Switching from BlackBerry Bold to iPhone 3G S

It’s almost been an annual pilgrimage. Each year since Apple’s release of the original iPhone I’ve jumped in and gotten one, only to get fed up with lousy messaging features and switch back to a BlackBerry.

The phone trail: BlackBerry Pearl 8100 -> iPhone -> BlackBerry 8800 -> iPhone 3G -> BlackBerry Bold 9000 -> iPhone 3G S

I really like the iPhone 3G. I lasted almost a full year, but something was missing. The push, immediate arrival of email, when one can blast messages out and get responses like an instant messaging client, is what I’ve always come back to on a BlackBerry.

This time there’s something different. It wasn’t as impressive with the BlackBerry email. And that must really suck for RIM because I know I’m not the only one who has grown out of their email awesomeness.

Gmail + push based IMAP and Exchange on the iPhone made BlackBerry email much less exciting when I switched back. If RIM can’t own the messaging space, they’re in for some trouble.

The other reason is that my team is doing some great things with the iPhone at Ingram Content. Customers can transfer their downloads through iTunes quickly and seamlessly. I’m using our own product on a daily basis and enjoying it (yes, I’m biased, but it’s still a good sign that a developer wants to eat the comapny’s dog food).

This post was written on the BlackBerry Bold 9000 during my morning train commute. I’ve been listening to Zen and the Art of Motorcycle Maintenance on the iPhone 3G. The upgrade to 3G S is this afternoon. You can download using our Ingram Media Manager for free through your public library.

Huge Disparity in iPhone 3.0 Adoption Stats – making sense of it

Ars Technica What’s the uptake on iPhone OS 3.0? covers how many reliable reports are reporting different stats for iPhone 3.0 adoption. Ars ends the article wondering why the numbers are so skewed. But it’s obvious, right?

– Apple’s download + 3.0 device sales stats = ~17%
– AdMob reports 44% of ads served are to 3.0
– WeightBot and ConvertBot app developers claim 79% are 3.0

This, to me, means:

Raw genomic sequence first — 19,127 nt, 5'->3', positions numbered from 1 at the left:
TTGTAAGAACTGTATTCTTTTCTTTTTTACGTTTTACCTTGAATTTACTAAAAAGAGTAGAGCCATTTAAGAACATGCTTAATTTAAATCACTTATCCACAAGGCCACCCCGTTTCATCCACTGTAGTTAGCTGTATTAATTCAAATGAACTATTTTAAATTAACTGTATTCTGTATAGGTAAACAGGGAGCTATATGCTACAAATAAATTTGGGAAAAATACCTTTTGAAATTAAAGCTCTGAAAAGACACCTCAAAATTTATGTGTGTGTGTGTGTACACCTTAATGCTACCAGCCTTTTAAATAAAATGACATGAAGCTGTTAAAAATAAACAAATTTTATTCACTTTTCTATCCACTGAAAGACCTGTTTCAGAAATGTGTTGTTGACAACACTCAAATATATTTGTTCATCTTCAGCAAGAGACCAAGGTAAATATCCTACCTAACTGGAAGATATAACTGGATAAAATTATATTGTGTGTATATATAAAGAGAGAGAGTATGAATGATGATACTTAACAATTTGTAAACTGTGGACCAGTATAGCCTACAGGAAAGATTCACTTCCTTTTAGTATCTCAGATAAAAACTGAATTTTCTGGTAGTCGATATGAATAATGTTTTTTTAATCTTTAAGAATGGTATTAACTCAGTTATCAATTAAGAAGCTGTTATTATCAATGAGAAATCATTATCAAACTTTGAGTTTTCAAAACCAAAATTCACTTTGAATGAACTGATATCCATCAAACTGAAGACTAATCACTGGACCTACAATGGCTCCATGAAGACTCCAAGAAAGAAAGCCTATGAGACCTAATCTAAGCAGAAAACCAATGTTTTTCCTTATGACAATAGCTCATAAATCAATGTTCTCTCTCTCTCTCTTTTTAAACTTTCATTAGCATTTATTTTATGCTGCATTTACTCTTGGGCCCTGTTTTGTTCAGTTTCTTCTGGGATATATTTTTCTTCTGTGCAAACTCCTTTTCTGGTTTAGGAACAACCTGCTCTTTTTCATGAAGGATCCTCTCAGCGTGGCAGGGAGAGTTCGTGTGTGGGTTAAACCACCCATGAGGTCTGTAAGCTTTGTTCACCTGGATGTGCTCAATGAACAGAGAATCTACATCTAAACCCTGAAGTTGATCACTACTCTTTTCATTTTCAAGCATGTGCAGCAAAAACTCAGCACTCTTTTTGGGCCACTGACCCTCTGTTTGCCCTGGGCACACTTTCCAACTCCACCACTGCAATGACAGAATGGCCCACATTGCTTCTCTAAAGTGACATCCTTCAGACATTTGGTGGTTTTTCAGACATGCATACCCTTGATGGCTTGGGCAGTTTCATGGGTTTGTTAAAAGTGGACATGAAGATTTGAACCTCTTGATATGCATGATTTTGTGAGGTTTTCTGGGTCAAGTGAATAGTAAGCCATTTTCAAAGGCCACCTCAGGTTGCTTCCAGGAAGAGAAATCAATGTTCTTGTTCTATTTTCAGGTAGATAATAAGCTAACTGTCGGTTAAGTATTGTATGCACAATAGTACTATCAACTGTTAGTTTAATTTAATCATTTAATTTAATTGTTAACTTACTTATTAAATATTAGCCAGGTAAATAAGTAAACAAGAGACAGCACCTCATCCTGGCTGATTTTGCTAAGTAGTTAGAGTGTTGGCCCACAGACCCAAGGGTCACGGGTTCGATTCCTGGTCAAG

– Apple’s stats are probably the most correct, overall, but that doesn’t mean a hill of beans to developers
– 44% of active web browsing users updated to 3.0
– 79% of app downloading owners updated 3.0
– Somewhere less than 56% of iPhone users don’t browse much web or download apps, or at lease not enough to splash these stats.

It’s not really an issue with skewed results, it’s an issue with understanding what these results really mean. As the leader of a team doing iPhone development, the world being around 79% adoption of 3.0 is fantastic. And for our future web apps, it’s very intersting (if it’s true) that less than 1/2 of iPhone users using the web are updated.

What’s really intersting is that 17% are on 3.0, or 7 million devices. If 79% of app users are 3.0, and if ALL of 3.0 users buy apps, there is a cap of 8,900,000’ish app buying iPhone owners out of 41 million (8.9 million times 79% is ~7 million).

The questions that come to my mind are:
– Does this mean 1 in 4.6 owners (41 million divided by the hypothetical 8.9 million) have purchased an app? They would have probably at least downloaded a free app. This is probably why Apple is pushing ads about app downloads… They’d like to increase this ratio.
– How many iPhone owners regularly use the web on the device? 1 in 2.5 (if 44% of web browsing owners are 3.0 versus 17% of overall device updates)?